Reduce forest degrading practices

Policies to improve land management and measures to restore ecological integrity to degraded natural forests are extremely important to reduce the incidence of repeated fires. Promoting community involvement in such rehabilitation efforts is critical for their success in reducing fire risks.

Build institutional capacity to prevent and suppress fires

The fires in Kalimantan and Sumatra highlight the need to develop fire management systems that address concerns of specific areas. Sufficient resources must be made available to improve fire management in regions that need them, while recognizing the diverse needs of different regions and the people within them.

Technology such as remote sensing, digital mapping, and instantaneous communications can help to predict, detect, and respond to potential fire crises. However, such technology should be broadly accessible, widely used, and transparently controlled before they can be effective in improving fire management in remote regions.

Implement economic disincentives and incentives

In addition to effective criminal and monetary penalties for illegal burning and liability for fire damage, some policy analysts believe in the potential for economic policy reforms and market-based incentives. A combination of eco-labeling and international trade restrictions could reduce markets for commodities that posed high-fire risks in their production. The government could also provide fiscal advantages to support companies’ investments in fire management.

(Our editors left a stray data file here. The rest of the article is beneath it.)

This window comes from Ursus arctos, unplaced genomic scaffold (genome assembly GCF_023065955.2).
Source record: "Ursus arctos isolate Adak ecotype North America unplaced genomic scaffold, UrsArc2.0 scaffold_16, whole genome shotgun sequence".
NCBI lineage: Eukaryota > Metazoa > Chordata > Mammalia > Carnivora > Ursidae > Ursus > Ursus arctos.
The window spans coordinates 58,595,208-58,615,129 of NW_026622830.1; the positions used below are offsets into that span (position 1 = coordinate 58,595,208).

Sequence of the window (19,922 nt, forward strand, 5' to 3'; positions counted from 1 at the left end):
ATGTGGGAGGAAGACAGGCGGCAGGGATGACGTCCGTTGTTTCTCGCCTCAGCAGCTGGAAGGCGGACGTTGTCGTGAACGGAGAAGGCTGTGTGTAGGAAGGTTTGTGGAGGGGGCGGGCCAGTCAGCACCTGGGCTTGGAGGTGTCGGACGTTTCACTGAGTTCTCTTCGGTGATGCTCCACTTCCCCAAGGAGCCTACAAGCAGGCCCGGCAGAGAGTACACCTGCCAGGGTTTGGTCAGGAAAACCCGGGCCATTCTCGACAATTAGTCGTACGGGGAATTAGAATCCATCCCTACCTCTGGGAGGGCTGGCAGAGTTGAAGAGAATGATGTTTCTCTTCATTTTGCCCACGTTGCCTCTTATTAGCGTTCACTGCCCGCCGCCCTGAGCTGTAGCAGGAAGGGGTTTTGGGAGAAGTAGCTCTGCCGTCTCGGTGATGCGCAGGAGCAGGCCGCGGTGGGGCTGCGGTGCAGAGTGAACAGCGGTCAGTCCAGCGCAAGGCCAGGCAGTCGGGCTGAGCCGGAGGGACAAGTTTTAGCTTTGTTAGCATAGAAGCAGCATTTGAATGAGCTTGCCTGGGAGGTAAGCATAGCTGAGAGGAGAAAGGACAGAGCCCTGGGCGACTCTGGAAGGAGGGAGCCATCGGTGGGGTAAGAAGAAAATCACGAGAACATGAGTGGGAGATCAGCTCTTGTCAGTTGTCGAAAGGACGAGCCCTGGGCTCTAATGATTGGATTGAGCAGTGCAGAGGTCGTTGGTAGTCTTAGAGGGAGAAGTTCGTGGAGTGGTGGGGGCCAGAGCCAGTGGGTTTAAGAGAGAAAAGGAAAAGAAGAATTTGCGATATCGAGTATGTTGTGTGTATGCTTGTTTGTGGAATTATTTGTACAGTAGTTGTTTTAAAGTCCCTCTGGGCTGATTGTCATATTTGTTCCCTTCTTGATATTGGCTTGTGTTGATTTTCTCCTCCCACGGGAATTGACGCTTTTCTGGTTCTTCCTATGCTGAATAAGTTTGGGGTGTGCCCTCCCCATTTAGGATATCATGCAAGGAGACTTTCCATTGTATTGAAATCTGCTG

It generally refers to haze occurring in Southeast Asia. In specific intense cases, it may refer to:

See also


  1. ^ "Regional Haze Action Plan". Haze Action Online. Retrieved 23 February 2014. 
  2. ^ "Why is South-East Asia's annual haze so hard to deal with?". The Economist. Retrieved 28 June 2014. 
  3. ^ Heil, A.; Goldammer, J. G. (1 August 2001). "Smoke-haze pollution: a review of the 1997 episode in Southeast Asia". Regional Environmental Change 2 (1): 24–37.